Playing with this little SDR dongle, ive discovered that it should be possible to use it to monitor aircraft ADS-B 'virtual radar' signals.
Ive tried this with the dongle working from the loft mounted discone, and received nothing. Now, the discone if I remember rightly has an upper frequency limit of about 800MHz, but the ADS-B signal is at 1090MHz! So an antenna for 1.09GHz was needed.
I didnt fancy a dipole, or a little groundplane antenna, even though these are very quick and easy to make. I wanted something a bit more challenging, and sturdy. My thoughts went to the groundplane antennas I used to see on fire stations, with a folded driven element.
After some questions on eham.com, and a bit of research online, I found these are called 'folded monopoles', and have a feed impedance of 100-150 ohm. I needed 50 to 75 ohm. It was suggested to me that I shunt feed the antenna with a hairpin. AC6LA kindly modeled the antenna on EZnec and made the dimension adjustments for 75 ohm. Whilst I began building the groundplane
Using a spare sheet of 1.5mm anodized aluminium, I marked a 13cm diameter circle (1/2 wavelength) using a pair of compasses, and cut this out using my nibbling tool. This tool is invaluable for this sort of work. You could use a hacksaw, but the nibbler will follow the curve. If your sheet metal is thinner, of course, tin shears would work. Aviation types will follow the curve as well, so long as you use the correct 'handed' ones!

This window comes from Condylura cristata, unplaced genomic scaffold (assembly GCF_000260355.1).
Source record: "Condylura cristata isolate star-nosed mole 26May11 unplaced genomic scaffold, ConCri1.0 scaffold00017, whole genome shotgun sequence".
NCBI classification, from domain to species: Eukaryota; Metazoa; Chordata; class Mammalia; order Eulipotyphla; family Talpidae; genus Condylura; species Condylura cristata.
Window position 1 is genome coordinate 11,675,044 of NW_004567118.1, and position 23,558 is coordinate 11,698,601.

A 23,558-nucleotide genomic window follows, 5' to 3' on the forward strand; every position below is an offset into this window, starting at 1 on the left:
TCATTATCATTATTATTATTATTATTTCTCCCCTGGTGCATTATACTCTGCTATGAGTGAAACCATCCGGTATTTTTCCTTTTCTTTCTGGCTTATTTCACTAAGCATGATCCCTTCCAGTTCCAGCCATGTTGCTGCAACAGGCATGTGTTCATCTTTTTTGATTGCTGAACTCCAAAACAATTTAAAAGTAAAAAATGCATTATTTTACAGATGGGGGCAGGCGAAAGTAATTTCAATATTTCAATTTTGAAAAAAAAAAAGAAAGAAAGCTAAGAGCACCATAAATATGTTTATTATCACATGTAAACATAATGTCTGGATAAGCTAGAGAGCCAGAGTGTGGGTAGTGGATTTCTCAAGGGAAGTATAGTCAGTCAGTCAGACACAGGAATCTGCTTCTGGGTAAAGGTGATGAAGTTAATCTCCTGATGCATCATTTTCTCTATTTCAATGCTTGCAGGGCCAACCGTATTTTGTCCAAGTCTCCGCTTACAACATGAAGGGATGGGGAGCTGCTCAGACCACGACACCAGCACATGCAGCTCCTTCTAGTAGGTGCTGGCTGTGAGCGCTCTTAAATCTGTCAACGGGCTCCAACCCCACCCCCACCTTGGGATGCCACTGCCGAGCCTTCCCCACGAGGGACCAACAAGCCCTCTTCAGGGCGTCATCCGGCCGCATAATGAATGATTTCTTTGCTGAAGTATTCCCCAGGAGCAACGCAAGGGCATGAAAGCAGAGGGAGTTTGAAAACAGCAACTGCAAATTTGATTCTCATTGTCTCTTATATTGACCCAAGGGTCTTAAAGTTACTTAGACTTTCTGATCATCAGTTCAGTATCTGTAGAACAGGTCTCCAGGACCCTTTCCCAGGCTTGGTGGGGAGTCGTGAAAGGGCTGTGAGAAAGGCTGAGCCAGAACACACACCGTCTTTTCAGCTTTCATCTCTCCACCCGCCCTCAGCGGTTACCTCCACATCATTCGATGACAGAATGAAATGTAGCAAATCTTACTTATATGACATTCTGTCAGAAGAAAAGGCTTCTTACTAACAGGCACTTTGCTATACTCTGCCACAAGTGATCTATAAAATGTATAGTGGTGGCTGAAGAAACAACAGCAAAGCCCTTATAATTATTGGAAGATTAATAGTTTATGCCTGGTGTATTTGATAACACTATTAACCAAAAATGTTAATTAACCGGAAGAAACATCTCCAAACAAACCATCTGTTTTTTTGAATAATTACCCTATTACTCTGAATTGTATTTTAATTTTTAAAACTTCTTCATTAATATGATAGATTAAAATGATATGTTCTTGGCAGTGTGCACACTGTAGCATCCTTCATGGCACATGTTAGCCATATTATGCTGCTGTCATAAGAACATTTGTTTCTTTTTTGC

Also, If you do make one of these, take special care. Sheet metal is not forgiving of skin contact! You dont want your new antenna stained with your claret!
Once cut out, the edges were filed down to exactly on the line of the circle, the disc having been cut out a little wide to allow for my cack-handed cutting. The edges were then smoothed with a sanding block to remove burrs, and the central hole drilled for the antenna connector.
The connector in this case is a panel mount TNC type taken from an old Marconi RC-690 (lots of good bits in a 690!) This matches well to the TNC used on the dongle. A flat was filed on the side of the connector to solder the element to.
I spent a very long time trying to solder the main element, getting nowhere, when it occurred to me that the socket was attached to a bloody great radiator! So I removed it from the disc and soldered it on the bench! The main element was then cut to length and the hairpin soldered to the pin of the socket. A bit of measuring, cutting, bending and remeasuring later, and it was time to solder the stud tap point.
The resulting antenna looks like this
It being dark now, theres not many planes about that will be transmitting an ADS-B signal, and its too late to go outside and test properly line-of-site, so proper testing will have to await daylight.
I also have a 3m USB extension cable for the dongle now, but havent tested it with this yet.